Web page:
The CW is bringing the magic of Charmed back to the airwaves after the original show ended a dozen years ago. The reboot's cast, producers, and showrunner stopped by the Television Critics Association to talk about the upcoming revival.
According to showrunner Jennie Snyder Urman, there was a lot of support for the fact that the three leads (Melonie Diaz, Sarah Jeffery, and Madeleine Mantock) are multicultural. The main backlash came from the fact that they were bringing back such an iconic show in a different way.
"I didn’t feel backlash about them not being white, but about it not being a revival," she said. "I hear from people how important it is they aren’t white and I learned that from Jane [the Virgin] ... "We want to explore more and interesting ways that different cultures [take an] interest [in] witchcraft."
"The creativity of the stories and the direction of the show is why I wanted to be on it. It’s strong women from different cultures and to pull story from them too is great," added Ser'Darius Blain, who plays scientist Galvin Macy, the love interest for one of the main characters. "It’s covering issues that teens today are dealing with rather than when the original series. I’m a black scientist on TV with strong political views."
On the version of Charmed that ran on The WB between 1998 and 2006, the three main characters were played by white women: Shannen Doherty, Holly Marie Combs, and Alyssa Milano. This was something Snyder wanted to change for the reboot, and promised that the different backgrounds of the three sisters would be explored.
"Each girl is multiracial," she said. "They each have different fathers and it will come into play with their stories and racial identical."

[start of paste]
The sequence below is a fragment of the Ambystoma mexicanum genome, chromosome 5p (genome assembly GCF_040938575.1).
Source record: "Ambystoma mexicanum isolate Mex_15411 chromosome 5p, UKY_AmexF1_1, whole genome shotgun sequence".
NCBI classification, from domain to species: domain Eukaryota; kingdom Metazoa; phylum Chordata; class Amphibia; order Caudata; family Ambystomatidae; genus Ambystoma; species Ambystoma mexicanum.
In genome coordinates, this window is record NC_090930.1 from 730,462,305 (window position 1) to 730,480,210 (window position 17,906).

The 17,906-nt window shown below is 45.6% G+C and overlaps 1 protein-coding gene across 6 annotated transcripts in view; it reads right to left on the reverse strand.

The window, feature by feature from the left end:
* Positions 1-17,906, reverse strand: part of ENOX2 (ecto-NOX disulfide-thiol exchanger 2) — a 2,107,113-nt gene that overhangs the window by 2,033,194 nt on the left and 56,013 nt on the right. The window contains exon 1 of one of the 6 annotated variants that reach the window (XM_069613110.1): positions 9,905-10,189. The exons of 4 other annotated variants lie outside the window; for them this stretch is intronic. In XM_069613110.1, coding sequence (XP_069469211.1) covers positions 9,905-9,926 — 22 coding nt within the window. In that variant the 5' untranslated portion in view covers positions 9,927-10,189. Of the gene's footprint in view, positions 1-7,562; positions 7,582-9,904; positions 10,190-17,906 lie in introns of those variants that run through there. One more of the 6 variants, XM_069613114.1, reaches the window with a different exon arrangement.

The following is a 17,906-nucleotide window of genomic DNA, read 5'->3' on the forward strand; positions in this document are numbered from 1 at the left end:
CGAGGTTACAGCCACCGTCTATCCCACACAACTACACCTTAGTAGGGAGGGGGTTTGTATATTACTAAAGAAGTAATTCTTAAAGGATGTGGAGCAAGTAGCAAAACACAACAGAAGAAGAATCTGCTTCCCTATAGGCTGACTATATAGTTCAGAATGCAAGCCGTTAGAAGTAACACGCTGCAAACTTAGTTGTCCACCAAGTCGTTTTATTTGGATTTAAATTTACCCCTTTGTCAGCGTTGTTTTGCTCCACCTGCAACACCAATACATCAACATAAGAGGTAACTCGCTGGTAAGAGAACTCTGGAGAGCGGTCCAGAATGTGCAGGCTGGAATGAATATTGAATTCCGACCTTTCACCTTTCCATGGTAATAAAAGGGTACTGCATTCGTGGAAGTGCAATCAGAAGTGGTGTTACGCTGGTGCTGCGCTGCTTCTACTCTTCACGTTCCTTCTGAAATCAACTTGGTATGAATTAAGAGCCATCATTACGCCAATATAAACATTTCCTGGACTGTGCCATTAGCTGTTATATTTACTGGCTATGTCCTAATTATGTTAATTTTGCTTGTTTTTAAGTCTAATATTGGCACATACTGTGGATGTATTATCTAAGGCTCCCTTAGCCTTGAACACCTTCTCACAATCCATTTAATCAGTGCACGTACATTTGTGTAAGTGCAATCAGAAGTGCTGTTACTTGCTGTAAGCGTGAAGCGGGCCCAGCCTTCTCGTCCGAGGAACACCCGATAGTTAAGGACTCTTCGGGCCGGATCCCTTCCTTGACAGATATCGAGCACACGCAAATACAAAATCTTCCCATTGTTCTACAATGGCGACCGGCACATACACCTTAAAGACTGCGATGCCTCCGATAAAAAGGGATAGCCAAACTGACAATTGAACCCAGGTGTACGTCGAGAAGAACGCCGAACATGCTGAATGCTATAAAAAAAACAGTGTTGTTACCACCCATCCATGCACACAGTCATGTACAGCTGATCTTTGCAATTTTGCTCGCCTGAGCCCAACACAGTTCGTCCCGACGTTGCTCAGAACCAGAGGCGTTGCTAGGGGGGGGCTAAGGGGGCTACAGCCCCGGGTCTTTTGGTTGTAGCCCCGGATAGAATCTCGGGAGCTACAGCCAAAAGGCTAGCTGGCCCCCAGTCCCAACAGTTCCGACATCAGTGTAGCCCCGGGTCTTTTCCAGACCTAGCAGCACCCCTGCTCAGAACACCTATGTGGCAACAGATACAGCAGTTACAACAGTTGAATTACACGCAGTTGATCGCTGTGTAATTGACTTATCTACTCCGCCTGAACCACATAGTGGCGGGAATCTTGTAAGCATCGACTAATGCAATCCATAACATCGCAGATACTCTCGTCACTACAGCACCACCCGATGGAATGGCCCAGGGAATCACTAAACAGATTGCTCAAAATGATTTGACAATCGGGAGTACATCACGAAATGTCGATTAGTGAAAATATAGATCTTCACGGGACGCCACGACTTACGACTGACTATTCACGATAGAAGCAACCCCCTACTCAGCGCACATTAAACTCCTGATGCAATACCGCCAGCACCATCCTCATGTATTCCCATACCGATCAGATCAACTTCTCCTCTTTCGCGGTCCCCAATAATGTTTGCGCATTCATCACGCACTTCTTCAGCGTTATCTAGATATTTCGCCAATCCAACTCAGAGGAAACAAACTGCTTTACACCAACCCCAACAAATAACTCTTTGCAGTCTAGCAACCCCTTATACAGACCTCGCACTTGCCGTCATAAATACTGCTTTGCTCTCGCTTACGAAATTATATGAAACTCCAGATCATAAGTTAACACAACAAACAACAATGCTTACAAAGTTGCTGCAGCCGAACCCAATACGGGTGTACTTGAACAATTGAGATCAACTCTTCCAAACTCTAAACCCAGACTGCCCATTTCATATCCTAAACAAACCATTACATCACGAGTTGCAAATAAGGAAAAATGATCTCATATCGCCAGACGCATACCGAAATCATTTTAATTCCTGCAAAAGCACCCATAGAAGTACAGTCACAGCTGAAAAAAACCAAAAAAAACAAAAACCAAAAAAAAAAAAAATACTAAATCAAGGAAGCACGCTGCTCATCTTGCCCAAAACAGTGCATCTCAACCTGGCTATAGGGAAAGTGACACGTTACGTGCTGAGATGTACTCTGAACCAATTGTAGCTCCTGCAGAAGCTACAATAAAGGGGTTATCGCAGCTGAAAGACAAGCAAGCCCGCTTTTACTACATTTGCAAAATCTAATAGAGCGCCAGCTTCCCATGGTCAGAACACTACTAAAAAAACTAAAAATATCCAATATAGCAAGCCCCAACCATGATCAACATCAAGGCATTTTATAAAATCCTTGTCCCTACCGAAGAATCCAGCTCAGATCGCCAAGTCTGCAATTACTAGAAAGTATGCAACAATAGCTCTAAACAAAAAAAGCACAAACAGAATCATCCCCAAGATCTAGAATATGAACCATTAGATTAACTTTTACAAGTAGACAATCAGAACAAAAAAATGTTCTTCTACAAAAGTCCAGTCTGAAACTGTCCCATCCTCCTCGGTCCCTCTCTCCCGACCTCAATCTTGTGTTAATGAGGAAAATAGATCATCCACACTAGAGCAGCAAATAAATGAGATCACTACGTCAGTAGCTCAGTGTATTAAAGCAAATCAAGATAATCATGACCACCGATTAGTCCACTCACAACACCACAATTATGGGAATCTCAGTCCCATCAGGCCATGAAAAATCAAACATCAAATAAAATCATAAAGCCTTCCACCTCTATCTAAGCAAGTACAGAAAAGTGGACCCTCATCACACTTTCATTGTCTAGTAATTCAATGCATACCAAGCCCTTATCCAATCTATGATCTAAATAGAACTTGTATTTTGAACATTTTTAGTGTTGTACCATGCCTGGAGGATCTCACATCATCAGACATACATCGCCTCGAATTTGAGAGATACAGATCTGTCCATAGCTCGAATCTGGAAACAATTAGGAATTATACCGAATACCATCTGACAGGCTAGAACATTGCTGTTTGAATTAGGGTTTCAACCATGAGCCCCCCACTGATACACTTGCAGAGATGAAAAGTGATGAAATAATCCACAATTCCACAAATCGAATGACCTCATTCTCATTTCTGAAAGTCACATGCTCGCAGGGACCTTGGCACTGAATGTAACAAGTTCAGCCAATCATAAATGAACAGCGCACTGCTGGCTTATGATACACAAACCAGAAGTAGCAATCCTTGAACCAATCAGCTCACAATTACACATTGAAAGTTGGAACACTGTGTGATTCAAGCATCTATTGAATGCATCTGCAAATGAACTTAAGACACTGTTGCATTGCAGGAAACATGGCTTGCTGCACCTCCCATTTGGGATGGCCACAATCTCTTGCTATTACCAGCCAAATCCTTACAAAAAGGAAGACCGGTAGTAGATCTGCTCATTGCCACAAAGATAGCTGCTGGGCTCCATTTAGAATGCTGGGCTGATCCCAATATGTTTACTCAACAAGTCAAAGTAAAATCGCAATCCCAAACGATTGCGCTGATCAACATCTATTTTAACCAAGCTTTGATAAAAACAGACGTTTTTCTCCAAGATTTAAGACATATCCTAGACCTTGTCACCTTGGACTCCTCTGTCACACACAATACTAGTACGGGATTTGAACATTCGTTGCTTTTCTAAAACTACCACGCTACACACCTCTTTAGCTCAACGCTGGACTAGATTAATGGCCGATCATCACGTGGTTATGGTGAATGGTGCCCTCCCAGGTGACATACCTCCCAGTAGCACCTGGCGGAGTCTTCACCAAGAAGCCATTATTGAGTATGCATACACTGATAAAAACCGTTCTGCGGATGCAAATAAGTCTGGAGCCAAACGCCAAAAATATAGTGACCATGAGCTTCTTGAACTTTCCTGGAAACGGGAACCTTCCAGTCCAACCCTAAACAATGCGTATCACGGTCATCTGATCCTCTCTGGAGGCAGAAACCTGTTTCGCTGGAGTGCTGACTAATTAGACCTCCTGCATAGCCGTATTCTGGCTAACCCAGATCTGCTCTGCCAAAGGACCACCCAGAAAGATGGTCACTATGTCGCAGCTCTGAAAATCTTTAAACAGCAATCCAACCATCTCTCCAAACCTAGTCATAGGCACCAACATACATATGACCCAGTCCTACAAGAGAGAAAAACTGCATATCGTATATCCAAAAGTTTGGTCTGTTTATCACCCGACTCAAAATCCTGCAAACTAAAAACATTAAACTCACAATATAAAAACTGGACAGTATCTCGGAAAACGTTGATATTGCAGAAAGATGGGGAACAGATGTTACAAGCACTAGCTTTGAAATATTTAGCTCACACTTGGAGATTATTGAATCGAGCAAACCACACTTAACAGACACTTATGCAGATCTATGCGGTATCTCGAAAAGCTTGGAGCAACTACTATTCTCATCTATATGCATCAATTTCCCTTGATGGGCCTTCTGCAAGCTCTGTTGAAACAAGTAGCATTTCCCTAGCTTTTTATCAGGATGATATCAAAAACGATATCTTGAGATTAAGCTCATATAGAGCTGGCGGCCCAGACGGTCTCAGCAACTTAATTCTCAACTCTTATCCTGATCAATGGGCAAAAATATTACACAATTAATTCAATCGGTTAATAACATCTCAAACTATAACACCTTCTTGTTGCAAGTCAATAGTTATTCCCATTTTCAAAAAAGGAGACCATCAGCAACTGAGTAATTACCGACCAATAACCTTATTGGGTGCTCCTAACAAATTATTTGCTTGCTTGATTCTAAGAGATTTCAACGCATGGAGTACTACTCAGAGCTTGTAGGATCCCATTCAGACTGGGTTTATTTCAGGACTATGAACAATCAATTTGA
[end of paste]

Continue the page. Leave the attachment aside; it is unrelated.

Another change from the OG series is that the sisters won't be rhyming as much when casting spells.
"We didn’t want to limit ourselves to just rhyming because of the use of different languages," Snyder said, continuing on the theme of striving for multiculturalism.
Star Rupert Evans (The Man in the High Castle) added another way in which the reboot will reflect the times: "The show is so different and this show deals with sexuality which the other show didn’t."
The panel also touched on the special place the original series holds in the hearts of fans and the original cast. In particular, Holly Marie Combs was not happy the show was coming back without her and her fellow castmates. She made several social media posts, voicing her displeasure on the matter.
"We’re a little disappointed in the Combs comments because the script is incredible. But she’s allowed to feel however she wants to about about it," stated Madeleine Mantock, who plays Macy Vaughn, the eldest sister.
Rose McGowan, who joined Charmed in its fourth season, was also not so hot on the idea of a reboot.
Charmed, like the show that inspired it, will follow three sisters, who also happen to be witches. Discovering their magical powers after the death of their mother, the trio fight off a host of supernatural threats to the world like demons and evil spellcasters.
"One of the most important things we can do with the show is that demons are a metaphor for something else happening," offered executive producer Jessica O’Toole.
Setting the main action in a college town was a big part of telling the show's stories, Snyder said: "It allow[ed] us the space to explore those topics and expand issues we are touching on, while also being fun. There’s a huge wish fulfillment of being a witch."
The Charmed reboot will premiere on The CW Sunday, Oct. 14.
In the first episode alone, you'll see a sequence where a bunch of people are frozen, was not done with CGI, but with a troupe of mimes, revealed executive producer Amy Rardin. There's also a passing reference to the POTUS bringing about the end of the world, although they steered clear of using the name "Trump."